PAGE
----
Microsoft Project Professional the ultimate in project management

Arguably the ultimate in project management, Microsoft Project Professional is the solution for any manager who is tired of trying to get by with whiteboard scribblings, post-it notes and scraps of paper.

Ironically what makes Microsoft Project work so well is exactly what makes a project work: it deals with complexity in a simple manner. While the software has an impressively wide range of capabilities, it’s easy for the user to quickly get it to do exactly what they need.

Some rival organization software suffers from a fatal flaw: the user needs to know exactly what they intend on doing at the start of the project, and changing details such as scope, categories or output is impossible once its underway. Microsoft Project is clearly designed by people who’ve worked on real-life projects and know that things are always changing. As a result, adding new tasks or changing the organization of a project midway through is not a problem.

While there are dozens of neat little touches in the software, such as the handy “Ribbon” menu system familiar from other Microsoft Office programs, or auto-complete functions to save time and repetition, Project really works because it has the fundamentals right. It takes account of the fact that a project is based on juggling several resources (time, manpower, equipment, supplies) to produce the optimum result.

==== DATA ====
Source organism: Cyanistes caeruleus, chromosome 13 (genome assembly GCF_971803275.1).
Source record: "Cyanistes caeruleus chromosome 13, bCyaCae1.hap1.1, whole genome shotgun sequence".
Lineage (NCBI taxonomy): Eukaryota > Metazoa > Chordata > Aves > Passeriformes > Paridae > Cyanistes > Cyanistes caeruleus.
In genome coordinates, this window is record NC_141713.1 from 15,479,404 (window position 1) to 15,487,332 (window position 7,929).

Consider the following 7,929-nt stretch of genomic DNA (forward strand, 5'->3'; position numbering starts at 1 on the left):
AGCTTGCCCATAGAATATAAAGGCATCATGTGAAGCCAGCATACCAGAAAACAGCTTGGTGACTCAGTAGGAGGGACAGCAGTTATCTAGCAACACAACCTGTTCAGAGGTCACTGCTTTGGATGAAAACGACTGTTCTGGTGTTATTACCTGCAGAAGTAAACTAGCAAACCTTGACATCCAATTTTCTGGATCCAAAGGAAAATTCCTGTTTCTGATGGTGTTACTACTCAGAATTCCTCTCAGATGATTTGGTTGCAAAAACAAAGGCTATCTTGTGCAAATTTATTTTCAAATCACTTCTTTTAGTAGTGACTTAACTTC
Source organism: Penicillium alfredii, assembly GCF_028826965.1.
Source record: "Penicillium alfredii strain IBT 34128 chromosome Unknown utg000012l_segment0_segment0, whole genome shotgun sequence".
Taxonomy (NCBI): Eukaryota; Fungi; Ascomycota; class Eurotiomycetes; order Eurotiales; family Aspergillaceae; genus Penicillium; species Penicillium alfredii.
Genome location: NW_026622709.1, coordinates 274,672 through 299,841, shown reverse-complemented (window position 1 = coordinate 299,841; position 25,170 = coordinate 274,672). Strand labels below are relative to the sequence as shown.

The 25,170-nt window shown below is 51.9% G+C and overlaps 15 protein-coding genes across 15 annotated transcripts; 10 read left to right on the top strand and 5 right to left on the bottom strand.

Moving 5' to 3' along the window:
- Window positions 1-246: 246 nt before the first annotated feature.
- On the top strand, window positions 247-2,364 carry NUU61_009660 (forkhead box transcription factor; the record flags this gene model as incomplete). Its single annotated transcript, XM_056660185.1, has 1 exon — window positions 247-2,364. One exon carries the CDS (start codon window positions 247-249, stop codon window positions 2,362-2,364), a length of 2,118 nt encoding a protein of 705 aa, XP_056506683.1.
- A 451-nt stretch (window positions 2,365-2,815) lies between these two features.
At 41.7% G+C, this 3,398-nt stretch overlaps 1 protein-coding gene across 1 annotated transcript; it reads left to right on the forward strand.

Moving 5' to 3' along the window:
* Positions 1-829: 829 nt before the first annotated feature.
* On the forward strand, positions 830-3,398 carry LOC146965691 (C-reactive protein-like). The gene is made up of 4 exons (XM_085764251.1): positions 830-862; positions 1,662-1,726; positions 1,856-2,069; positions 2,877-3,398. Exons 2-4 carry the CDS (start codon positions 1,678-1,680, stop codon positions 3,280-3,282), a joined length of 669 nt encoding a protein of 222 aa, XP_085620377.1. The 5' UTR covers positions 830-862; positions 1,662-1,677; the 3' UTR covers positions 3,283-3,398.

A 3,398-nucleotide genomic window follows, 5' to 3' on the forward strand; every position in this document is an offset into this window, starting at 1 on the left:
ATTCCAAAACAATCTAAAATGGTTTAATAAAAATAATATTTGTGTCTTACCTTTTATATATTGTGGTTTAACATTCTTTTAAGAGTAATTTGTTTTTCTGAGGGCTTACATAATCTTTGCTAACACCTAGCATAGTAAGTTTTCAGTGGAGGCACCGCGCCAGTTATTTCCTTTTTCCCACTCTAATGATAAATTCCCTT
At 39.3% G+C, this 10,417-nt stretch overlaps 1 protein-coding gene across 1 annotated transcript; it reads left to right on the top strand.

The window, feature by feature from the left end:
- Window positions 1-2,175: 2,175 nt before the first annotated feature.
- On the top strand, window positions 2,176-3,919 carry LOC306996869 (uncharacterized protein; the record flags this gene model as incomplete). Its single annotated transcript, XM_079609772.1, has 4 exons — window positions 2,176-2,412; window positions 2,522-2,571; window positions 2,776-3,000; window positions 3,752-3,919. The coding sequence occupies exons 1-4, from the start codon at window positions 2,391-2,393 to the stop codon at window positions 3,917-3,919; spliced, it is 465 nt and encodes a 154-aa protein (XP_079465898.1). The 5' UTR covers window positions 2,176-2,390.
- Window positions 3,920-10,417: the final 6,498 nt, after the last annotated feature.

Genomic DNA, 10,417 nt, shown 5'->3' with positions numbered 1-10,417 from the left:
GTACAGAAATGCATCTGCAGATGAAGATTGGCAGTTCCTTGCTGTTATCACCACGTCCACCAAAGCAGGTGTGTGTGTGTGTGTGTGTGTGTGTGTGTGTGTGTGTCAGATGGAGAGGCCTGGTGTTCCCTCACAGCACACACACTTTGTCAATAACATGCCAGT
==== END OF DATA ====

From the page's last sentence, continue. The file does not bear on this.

Perhaps thankfully for managers, Project can’t yet make decisions and take responsibility for them, but it does mean human users can be sure they always have a clear grasp of both the fine detail and the big picture and thus can be sure of making fully informed decisions throughout a project.

download Microsoft Project Professional

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YouTube brings its own Top 100

YouTube 100 is the new music chart for videos launched by Google these days. The chart is based on songs popularity (and not number of views) and includes both user-generated and professional music videos. The popularity seems to be a subjective criteria thus creating a not very believable chart. Mainstream artists like Justin Bieber and Lady Gaga are populating the chart with numerous tracks showing its doubtfully face.

The chart preserves YouTube’s social sharing philosophy giving higher control to the user compared to other major charts such as Billboard or iTunes. Unfortunately the commercial side prevails in the chart with few user-generated videos to make their debut.

Chris LaRosa, Google Music product manager explains:

“”Not only does the YouTube 100 give props when fans make original videos for popular songs, it also captures YouTube’s one-of-a-kind musical diversity: Nice Peter ranks on the chart alongside global radio stars, and Rebecca Black hits the Top 10.”

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